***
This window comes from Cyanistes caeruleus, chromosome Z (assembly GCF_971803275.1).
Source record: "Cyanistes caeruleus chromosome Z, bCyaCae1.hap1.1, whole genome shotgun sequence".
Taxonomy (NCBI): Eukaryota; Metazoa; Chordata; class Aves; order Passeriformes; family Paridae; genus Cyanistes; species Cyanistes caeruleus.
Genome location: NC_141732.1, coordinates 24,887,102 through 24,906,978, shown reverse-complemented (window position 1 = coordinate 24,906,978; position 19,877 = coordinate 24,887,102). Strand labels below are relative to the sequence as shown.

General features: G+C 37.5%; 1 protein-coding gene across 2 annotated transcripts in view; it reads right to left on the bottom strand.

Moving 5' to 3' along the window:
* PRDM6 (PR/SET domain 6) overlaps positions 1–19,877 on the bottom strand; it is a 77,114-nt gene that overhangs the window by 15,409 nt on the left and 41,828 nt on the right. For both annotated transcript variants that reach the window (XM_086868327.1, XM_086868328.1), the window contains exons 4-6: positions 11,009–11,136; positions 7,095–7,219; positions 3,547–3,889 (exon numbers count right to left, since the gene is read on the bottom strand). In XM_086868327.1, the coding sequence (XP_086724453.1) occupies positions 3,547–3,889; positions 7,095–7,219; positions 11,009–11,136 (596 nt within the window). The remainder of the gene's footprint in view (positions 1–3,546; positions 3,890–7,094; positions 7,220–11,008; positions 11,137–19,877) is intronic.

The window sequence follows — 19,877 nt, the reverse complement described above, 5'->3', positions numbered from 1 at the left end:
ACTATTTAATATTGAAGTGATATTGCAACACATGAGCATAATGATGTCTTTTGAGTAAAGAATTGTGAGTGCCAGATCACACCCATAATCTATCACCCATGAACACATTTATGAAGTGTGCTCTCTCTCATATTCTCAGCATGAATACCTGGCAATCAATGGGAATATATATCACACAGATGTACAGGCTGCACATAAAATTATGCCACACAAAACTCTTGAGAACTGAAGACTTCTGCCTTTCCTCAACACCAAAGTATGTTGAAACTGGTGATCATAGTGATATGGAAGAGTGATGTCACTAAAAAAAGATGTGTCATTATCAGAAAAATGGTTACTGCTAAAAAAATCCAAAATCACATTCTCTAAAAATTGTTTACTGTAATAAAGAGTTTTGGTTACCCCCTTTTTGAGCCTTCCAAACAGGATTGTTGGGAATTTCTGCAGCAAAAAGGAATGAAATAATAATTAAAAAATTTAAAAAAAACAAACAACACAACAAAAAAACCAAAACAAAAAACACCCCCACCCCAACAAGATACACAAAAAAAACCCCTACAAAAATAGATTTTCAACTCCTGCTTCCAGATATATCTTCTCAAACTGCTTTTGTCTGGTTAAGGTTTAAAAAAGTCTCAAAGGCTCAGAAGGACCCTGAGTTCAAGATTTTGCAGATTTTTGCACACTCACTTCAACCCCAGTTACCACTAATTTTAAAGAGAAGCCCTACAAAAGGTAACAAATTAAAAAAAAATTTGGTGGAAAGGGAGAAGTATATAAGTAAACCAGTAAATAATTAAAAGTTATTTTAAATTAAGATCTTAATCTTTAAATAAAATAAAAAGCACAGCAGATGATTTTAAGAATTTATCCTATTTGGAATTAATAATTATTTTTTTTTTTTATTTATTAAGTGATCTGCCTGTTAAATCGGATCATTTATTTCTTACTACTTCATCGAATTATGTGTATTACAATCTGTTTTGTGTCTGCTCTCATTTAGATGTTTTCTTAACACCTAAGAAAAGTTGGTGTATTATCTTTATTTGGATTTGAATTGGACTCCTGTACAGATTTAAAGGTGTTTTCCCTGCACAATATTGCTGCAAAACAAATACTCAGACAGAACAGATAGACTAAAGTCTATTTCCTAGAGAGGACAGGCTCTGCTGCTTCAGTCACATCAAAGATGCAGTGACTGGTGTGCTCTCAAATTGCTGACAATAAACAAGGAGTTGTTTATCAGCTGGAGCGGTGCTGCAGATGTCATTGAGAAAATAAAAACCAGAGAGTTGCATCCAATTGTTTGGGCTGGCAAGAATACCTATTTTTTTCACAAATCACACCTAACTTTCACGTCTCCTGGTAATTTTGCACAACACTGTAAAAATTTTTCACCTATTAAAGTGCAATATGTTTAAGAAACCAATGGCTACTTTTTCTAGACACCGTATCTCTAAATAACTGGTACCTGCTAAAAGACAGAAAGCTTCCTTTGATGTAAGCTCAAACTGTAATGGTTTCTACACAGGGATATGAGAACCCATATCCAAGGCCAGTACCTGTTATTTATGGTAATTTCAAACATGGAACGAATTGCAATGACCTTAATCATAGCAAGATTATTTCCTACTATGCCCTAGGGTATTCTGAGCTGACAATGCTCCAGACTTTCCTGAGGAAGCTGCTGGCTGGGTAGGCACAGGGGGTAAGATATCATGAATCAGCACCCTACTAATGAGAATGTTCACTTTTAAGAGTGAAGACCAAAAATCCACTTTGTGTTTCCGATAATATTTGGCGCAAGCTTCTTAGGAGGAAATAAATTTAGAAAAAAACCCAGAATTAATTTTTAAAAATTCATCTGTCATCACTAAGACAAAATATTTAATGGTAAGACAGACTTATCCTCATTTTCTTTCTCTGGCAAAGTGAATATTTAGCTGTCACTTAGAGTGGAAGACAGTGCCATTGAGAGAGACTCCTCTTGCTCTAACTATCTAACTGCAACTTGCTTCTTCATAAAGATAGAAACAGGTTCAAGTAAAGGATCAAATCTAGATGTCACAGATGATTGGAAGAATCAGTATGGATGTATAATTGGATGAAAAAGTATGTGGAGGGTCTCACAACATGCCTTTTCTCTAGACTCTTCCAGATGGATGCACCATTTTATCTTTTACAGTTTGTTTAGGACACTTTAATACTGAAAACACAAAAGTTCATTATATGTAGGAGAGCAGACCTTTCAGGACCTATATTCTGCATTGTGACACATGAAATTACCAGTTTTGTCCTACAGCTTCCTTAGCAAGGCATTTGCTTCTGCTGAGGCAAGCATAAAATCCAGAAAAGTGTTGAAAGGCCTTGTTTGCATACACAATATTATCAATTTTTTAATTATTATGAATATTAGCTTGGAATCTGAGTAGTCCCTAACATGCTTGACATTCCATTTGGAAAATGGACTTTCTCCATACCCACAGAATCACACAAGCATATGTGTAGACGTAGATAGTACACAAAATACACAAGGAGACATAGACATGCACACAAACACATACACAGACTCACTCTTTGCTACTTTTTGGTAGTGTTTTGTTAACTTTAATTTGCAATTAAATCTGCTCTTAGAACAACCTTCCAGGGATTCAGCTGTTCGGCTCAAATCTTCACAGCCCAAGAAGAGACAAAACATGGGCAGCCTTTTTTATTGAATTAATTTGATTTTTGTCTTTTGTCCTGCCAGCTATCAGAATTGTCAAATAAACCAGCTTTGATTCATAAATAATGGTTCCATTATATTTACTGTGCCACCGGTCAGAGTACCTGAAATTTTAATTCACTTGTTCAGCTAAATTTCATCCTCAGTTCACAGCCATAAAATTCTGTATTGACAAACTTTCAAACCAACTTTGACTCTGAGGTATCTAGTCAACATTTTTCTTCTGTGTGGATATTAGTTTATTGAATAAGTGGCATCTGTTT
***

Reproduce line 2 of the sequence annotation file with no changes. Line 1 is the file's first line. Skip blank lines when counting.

Source record: "Cyanistes caeruleus chromosome Z, bCyaCae1.hap1.1, whole genome shotgun sequence".